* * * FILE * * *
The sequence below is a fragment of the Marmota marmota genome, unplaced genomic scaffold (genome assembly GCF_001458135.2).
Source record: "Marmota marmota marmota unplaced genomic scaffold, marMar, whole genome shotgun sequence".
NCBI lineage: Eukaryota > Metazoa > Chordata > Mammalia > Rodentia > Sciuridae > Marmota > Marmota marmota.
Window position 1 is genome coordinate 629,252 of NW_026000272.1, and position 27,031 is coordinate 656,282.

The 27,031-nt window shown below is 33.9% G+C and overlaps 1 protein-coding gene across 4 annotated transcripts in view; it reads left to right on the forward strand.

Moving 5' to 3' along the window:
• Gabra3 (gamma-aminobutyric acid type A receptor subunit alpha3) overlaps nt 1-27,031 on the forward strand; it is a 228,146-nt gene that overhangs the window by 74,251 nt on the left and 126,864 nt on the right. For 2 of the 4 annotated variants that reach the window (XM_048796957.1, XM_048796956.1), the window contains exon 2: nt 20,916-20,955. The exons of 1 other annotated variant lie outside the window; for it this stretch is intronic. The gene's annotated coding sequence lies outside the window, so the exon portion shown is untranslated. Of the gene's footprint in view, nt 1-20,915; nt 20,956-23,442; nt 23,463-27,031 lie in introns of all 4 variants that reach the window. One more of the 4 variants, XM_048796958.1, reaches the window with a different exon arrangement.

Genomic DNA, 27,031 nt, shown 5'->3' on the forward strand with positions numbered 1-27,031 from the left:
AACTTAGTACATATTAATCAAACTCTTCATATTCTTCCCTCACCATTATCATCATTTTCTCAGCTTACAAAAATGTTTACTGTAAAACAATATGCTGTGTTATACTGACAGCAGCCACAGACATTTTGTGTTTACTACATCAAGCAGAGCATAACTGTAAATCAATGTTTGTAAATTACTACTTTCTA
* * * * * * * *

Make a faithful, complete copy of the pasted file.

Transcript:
The sequence below is a fragment of the Marmota marmota genome, unplaced genomic scaffold (genome assembly GCF_001458135.2).
Source record: "Marmota marmota marmota unplaced genomic scaffold, marMar, whole genome shotgun sequence".
NCBI lineage: Eukaryota > Metazoa > Chordata > Mammalia > Rodentia > Sciuridae > Marmota > Marmota marmota.
Window position 1 is genome coordinate 629,252 of NW_026000272.1, and position 27,031 is coordinate 656,282.

The 27,031-nt window shown below is 33.9% G+C and overlaps 1 protein-coding gene across 4 annotated transcripts in view; it reads left to right on the forward strand.

Moving 5' to 3' along the window:
• Gabra3 (gamma-aminobutyric acid type A receptor subunit alpha3) overlaps nt 1-27,031 on the forward strand; it is a 228,146-nt gene that overhangs the window by 74,251 nt on the left and 126,864 nt on the right. For 2 of the 4 annotated variants that reach the window (XM_048796957.1, XM_048796956.1), the window contains exon 2: nt 20,916-20,955. The exons of 1 other annotated variant lie outside the window; for it this stretch is intronic. The gene's annotated coding sequence lies outside the window, so the exon portion shown is untranslated. Of the gene's footprint in view, nt 1-20,915; nt 20,956-23,442; nt 23,463-27,031 lie in introns of all 4 variants that reach the window. One more of the 4 variants, XM_048796958.1, reaches the window with a different exon arrangement.

Genomic DNA, 27,031 nt, shown 5'->3' on the forward strand with positions numbered 1-27,031 from the left:
AACTTAGTACATATTAATCAAACTCTTCATATTCTTCCCTCACCATTATCATCATTTTCTCAGCTTACAAAAATGTTTACTGTAAAACAATATGCTGTGTTATACTGACAGCAGCCACAGACATTTTGTGTTTACTACATCAAGCAGAGCATAACTGTAAATCAATGTTTGTAAATTACTACTTTCTA